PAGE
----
|A Child's Book of Stories|
|by Penrhyn W. Coussens|
|A choice collection of favorite fairy tales, to delight children of all ages. The 86 stories selected for this collection include folk tales from England, Norway, and India, as well as the best fairy tales from Grimm, Andersen, and Perrault. The volume also contains a handful of fables from Aesop and several tales from the Arabian Nights. Ages 5-9 |
THE STORY OF THE THREE LITTLE PIGS
"Once upon a time when pigs spoke rhyme
And monkeys chewed tobacco,
And hens took snuff to make them tough
And ducks went quack, quack, quack, O!"
HERE was an old sow with three little pigs, and as she had
not enough to keep them, she sent them out to seek
their fortune. The first went off and went off met a
man with a bundle of straw, and said to him: "Please,
man, give me that straw to build me a house." Which
the man did, and the little pig built a house with it.
Presently along came a wolf, and knocked at the door,
and said: "Little pig, little pig, let me come in."
To which the little pig answered, "No, no, not by the
chair of my chiny chin chin." The wolf then answered
to that: "Then I'll huff and I'll puff, and I'll blow
your house in." So he huffed, and he puffed, and he
blew his house in, and ate up the little pig.
The second little pig met a man with a bundle of furze
and said: "Please, man, give me that furze to build a
house." Which the man did, and the pig built his
Then along came the wolf, and said: "Little pig,
little pig, let me come in." "No, no, by the chair of
my chiny chin chin." "Then I'll huff and I'll puff,
and I'll blow your house in."
So he huffed, and he puffed, and he huffed, and at last
he blew the house down, and he ate up the little pig.
The third little pig met a man with a load of bricks,
and said: "Please, man, give me those bricks to build
a house with."
 So the man gave him the bricks, and he built his house
with them. So the wolf came, as he did to the other
little pigs, and said:
"Little pig, little pig, let me come in." "No, no, by
the chair of my chiny chin chin." "Then I'll huff and
I'll puff, and I'll blow your house in."
Well, he huffed, and he puffed, and he huffed, and he
puffed, and he puffed, and he huffed; but he could
NOT get the house down. When he found
that he could not, with all his huffing and puffing,
blow the house down, he said:
"Little pig, I know where there is a nice field of
"Where?" said the little pig.
"Oh, in Mr. Smith's home-field, and if you will be
ready to-morrow morning I will call for you, and we
will go together, and get some for dinner."
"Very well," said the little pig, "I will be ready.
What time do you mean to go?"
"Oh, at six o'clock."
Well, the little pig got up at five, and got the
turnips before the wolf came (which he did about six),
"Little pig, are you ready?"
The little pig said: "Ready! I have been and come
back again, and got a nice potful for dinner."
The wolf felt very angry about this, but thought that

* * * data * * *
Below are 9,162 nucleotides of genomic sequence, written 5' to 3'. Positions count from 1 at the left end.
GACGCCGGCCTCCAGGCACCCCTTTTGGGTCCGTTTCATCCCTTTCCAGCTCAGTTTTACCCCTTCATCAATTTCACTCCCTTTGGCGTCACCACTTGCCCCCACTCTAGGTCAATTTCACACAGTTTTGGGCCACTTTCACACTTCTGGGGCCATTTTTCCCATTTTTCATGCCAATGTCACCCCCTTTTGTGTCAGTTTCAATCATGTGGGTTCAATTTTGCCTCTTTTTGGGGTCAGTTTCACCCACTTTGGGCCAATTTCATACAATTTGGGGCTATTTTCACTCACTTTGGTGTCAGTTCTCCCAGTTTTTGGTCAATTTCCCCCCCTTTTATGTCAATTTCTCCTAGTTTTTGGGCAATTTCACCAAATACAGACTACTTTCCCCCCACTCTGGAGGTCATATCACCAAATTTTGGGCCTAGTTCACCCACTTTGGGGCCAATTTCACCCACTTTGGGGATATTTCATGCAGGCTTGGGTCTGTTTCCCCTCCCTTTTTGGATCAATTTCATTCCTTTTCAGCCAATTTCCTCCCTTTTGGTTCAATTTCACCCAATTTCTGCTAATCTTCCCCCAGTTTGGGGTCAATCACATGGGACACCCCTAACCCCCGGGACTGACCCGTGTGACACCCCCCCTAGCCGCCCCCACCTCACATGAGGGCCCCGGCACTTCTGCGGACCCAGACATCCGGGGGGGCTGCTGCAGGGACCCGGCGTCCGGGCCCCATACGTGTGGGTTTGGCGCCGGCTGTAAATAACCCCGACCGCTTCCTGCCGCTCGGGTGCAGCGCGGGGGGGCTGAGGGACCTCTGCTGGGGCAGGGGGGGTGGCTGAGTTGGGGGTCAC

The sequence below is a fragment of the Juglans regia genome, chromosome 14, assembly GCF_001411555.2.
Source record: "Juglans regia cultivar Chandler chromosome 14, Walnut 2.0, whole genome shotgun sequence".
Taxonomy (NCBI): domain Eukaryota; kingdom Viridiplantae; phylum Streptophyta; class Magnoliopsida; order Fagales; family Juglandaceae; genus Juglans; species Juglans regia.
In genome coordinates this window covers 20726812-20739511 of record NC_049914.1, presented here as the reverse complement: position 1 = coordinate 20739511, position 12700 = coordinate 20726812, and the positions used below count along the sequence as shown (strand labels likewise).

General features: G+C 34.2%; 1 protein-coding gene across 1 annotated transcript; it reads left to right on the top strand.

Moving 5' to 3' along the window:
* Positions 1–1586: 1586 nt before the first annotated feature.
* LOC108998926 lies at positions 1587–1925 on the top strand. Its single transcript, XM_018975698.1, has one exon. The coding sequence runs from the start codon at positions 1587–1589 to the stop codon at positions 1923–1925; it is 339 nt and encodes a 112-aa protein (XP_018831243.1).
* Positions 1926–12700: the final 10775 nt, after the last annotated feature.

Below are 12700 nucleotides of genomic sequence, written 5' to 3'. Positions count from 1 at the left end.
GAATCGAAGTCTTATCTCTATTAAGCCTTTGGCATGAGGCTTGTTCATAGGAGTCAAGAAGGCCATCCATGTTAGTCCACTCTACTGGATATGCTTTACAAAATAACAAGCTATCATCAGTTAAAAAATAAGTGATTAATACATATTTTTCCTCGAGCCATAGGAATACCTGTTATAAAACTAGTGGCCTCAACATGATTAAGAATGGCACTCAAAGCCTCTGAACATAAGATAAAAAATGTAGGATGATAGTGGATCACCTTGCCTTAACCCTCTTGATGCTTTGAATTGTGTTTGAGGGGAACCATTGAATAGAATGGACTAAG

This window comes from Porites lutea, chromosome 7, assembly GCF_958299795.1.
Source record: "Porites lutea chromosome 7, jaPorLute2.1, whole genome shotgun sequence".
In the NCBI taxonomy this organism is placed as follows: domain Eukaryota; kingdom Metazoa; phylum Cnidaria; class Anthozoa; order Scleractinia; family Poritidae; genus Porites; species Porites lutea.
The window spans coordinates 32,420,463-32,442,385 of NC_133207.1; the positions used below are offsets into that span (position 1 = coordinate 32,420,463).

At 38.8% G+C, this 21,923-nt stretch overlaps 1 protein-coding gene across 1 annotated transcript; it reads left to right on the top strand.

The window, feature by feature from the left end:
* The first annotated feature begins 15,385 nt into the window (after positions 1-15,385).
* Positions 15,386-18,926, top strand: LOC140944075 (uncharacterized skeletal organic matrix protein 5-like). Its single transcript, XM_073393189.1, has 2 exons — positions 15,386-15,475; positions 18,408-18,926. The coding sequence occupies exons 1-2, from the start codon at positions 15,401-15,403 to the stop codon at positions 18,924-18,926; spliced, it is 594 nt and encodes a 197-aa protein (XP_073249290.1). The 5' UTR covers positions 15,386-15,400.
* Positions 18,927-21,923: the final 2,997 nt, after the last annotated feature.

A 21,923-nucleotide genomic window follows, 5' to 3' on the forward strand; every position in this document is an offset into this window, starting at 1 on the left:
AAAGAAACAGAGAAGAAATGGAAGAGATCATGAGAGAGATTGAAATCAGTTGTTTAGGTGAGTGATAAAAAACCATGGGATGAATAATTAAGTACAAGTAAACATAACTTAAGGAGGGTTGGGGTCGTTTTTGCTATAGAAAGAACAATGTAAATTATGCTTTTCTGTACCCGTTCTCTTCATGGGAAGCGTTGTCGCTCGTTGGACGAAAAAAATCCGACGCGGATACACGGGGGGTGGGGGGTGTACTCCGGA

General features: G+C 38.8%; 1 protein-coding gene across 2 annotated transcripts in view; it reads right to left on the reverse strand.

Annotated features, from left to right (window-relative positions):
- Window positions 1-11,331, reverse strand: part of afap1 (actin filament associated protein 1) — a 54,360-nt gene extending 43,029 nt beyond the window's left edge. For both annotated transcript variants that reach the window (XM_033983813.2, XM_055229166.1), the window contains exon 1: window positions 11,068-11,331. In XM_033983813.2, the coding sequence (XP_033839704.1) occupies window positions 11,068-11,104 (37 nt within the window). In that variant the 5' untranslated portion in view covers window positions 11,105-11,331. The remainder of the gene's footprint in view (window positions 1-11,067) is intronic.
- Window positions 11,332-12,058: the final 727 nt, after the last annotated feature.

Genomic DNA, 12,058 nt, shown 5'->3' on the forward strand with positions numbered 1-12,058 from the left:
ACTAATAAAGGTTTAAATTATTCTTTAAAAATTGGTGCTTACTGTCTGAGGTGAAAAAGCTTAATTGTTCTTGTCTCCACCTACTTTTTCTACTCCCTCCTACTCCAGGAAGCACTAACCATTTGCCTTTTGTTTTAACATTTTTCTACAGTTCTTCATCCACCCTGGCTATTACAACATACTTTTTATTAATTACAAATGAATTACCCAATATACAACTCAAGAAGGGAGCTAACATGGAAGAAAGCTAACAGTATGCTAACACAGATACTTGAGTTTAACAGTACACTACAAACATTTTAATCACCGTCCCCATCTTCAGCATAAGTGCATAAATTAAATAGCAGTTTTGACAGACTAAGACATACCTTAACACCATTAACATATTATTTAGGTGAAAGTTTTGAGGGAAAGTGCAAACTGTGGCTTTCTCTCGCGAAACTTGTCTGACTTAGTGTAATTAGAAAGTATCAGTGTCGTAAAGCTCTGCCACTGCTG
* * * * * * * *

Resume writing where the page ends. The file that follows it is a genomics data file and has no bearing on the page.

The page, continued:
he would be up to the little pig somehow or other, so
he said: "Little pig, I know where there is a nice
"Where?" said the little pig.
"Down at Merry-garden," replied the wolf, "and if you
will not deceive me I will come for you at five o'clock
tomorrow and get some apples."
Well, the little pig bustled up at four o'clock and
went off for the apples, hoping to get back before the
wolf came; but he had farther to go, and had to climb
 tree, so that just as he was coming down from it, he
saw the wolf coming, which, as you may suppose,
frightened him very much. When the wolf came up he
"Little pig, what! are you here before me? Are they
"Yes, very," said the little pig, I will throw you down
And he threw it so far, that, while the wolf was gone
to pick it up, the little pig jumped down and ran home.
The next day the wolf came again, and said to the
"Little pig, there is a fair at Shanklin this
afternoon. Will you go?"
"Oh, yes," said the little pig, "I will go. What time
shall you be ready?"
"At three," said the wolf. So the little pig went off
before the time as usual, and got to the fair, and
bought a butter-churn, which he was going home with,
when he saw the wolf coming. Then he could not tell
what to do. So he got into the churn to hide, and by
doing so turned it round, and it rolled down the hill
with the pig in it, which frightened the wolf so much,
the he ran home without going to the fair. He went to
the little pig's house, and told him how frightened he
had been by a great round thing which came down the
hill past him. Then the little pig said:
"Hah, I frightened you, then. I had been to the fair
and bought a butter-churn, and when I saw you, I got
into it, and rolled down the hill."
Then the wolf was very angry indeed, and declared he
would eat up the little pig, and that he would
get down the chimney after him. When the little pig
saw what he was about, he hung on the pot full of
water, and made up a blazing fire, and, just as the
wolf was coming down, took off the cover, and in fell
the wolf; so the little pig put on the cover again in
an instant, boiled him up, and ate him for supper, and
lived happy ever afterwards.
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